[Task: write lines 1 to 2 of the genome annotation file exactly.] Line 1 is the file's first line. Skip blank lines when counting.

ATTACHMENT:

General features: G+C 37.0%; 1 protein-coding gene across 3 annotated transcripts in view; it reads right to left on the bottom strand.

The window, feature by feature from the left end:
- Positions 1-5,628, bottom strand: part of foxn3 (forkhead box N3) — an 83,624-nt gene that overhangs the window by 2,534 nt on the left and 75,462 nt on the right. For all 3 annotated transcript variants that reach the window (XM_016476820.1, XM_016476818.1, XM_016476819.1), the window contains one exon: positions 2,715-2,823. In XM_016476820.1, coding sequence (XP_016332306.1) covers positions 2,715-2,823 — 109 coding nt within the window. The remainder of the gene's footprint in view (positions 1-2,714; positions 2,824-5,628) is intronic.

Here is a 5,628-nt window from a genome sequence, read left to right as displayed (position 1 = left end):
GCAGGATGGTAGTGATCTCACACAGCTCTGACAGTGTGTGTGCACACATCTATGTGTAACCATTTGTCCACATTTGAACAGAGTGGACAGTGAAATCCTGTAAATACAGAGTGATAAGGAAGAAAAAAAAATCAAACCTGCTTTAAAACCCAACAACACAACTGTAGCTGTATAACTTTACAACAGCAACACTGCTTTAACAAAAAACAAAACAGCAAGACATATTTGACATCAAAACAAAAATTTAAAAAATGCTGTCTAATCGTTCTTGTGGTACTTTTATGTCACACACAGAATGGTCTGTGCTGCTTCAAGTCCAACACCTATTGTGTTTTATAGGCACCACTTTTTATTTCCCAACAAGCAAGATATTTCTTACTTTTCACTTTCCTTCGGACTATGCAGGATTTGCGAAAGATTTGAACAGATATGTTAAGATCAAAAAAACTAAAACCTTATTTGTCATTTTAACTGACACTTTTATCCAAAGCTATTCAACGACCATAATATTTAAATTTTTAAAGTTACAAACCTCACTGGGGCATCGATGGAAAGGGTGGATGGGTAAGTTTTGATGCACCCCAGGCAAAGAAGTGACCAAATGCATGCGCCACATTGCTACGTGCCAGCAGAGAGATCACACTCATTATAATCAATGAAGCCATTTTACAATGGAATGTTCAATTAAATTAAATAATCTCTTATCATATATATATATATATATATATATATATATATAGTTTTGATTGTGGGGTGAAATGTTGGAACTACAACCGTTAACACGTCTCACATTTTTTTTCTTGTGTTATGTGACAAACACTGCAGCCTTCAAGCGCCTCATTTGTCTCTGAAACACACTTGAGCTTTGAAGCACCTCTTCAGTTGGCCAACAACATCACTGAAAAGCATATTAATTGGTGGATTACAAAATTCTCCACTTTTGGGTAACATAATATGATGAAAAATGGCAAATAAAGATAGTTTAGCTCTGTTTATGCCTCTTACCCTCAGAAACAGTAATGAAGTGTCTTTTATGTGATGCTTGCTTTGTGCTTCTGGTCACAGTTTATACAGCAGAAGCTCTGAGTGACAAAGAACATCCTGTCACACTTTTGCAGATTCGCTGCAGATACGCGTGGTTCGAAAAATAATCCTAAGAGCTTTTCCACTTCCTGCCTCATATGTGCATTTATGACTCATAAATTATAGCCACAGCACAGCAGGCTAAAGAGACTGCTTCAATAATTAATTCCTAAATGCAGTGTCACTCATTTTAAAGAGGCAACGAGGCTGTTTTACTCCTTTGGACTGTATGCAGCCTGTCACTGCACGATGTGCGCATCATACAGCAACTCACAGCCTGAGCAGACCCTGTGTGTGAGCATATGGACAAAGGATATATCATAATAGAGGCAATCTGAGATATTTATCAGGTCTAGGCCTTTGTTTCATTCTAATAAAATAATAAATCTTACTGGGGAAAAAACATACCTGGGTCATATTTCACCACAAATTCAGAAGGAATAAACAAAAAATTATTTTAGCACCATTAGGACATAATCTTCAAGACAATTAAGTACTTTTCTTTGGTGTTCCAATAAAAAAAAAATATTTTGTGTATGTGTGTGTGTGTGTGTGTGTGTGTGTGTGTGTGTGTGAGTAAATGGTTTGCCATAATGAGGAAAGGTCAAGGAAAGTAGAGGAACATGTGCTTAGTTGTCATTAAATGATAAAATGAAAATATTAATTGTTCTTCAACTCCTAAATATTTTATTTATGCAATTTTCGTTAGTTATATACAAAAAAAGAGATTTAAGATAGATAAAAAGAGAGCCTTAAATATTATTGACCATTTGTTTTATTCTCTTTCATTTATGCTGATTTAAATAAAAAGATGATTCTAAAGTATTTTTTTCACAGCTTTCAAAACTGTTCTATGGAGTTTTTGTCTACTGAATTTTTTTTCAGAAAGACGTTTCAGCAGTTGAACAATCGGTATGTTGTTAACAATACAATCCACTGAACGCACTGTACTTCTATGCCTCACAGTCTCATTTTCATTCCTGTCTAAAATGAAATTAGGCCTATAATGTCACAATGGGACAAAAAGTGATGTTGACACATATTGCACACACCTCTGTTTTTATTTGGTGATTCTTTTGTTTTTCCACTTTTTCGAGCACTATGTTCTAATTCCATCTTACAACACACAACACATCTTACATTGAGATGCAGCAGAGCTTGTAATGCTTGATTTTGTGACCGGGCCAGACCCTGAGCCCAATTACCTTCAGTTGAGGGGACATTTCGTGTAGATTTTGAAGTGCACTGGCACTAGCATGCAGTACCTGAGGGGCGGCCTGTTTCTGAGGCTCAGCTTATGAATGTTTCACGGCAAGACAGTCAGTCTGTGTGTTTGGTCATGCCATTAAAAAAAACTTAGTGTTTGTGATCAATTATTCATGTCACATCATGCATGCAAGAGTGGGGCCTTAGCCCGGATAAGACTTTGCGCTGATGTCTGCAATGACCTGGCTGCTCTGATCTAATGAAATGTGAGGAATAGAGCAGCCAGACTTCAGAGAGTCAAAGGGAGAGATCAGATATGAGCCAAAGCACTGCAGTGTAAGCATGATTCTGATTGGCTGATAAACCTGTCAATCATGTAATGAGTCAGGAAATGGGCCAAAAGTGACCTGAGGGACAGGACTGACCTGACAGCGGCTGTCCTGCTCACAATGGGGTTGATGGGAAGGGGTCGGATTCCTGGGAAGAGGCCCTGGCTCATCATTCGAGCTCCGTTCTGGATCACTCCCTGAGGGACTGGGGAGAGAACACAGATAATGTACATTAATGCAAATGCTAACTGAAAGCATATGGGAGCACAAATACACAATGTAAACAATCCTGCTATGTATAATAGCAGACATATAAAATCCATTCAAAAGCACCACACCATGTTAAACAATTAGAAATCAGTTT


General features: G+C 37.0%; 1 protein-coding gene across 3 annotated transcripts in view; it reads right to left on the bottom strand.

The window, feature by feature from the left end: